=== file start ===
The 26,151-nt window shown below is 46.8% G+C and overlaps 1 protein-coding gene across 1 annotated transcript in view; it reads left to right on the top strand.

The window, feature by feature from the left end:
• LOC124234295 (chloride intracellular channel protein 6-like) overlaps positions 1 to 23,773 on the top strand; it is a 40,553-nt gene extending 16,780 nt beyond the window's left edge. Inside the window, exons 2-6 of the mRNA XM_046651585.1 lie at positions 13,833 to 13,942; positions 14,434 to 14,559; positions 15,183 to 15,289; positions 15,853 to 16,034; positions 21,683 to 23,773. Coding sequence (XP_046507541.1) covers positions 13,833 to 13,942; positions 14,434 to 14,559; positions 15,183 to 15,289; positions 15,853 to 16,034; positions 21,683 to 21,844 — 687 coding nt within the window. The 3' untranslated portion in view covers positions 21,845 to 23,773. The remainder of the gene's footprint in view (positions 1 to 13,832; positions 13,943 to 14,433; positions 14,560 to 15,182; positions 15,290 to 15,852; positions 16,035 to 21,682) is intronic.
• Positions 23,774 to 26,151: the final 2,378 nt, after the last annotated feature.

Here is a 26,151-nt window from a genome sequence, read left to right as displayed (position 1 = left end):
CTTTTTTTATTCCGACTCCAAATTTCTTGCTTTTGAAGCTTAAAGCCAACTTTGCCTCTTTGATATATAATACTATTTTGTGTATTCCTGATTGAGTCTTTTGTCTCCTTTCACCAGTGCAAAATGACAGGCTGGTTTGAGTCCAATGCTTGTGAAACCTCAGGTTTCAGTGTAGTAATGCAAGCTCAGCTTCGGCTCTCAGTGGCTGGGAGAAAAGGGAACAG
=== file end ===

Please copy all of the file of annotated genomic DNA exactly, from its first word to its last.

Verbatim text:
The 26,151-nt window shown below is 46.8% G+C and overlaps 1 protein-coding gene across 1 annotated transcript in view; it reads left to right on the top strand.

The window, feature by feature from the left end:
• LOC124234295 (chloride intracellular channel protein 6-like) overlaps positions 1 to 23,773 on the top strand; it is a 40,553-nt gene extending 16,780 nt beyond the window's left edge. Inside the window, exons 2-6 of the mRNA XM_046651585.1 lie at positions 13,833 to 13,942; positions 14,434 to 14,559; positions 15,183 to 15,289; positions 15,853 to 16,034; positions 21,683 to 23,773. Coding sequence (XP_046507541.1) covers positions 13,833 to 13,942; positions 14,434 to 14,559; positions 15,183 to 15,289; positions 15,853 to 16,034; positions 21,683 to 21,844 — 687 coding nt within the window. The 3' untranslated portion in view covers positions 21,845 to 23,773. The remainder of the gene's footprint in view (positions 1 to 13,832; positions 13,943 to 14,433; positions 14,560 to 15,182; positions 15,290 to 15,852; positions 16,035 to 21,682) is intronic.
• Positions 23,774 to 26,151: the final 2,378 nt, after the last annotated feature.

Here is a 26,151-nt window from a genome sequence, read left to right as displayed (position 1 = left end):
CTTTTTTTATTCCGACTCCAAATTTCTTGCTTTTGAAGCTTAAAGCCAACTTTGCCTCTTTGATATATAATACTATTTTGTGTATTCCTGATTGAGTCTTTTGTCTCCTTTCACCAGTGCAAAATGACAGGCTGGTTTGAGTCCAATGCTTGTGAAACCTCAGGTTTCAGTGTAGTAATGCAAGCTCAGCTTCGGCTCTCAGTGGCTGGGAGAAAAGGGAACAG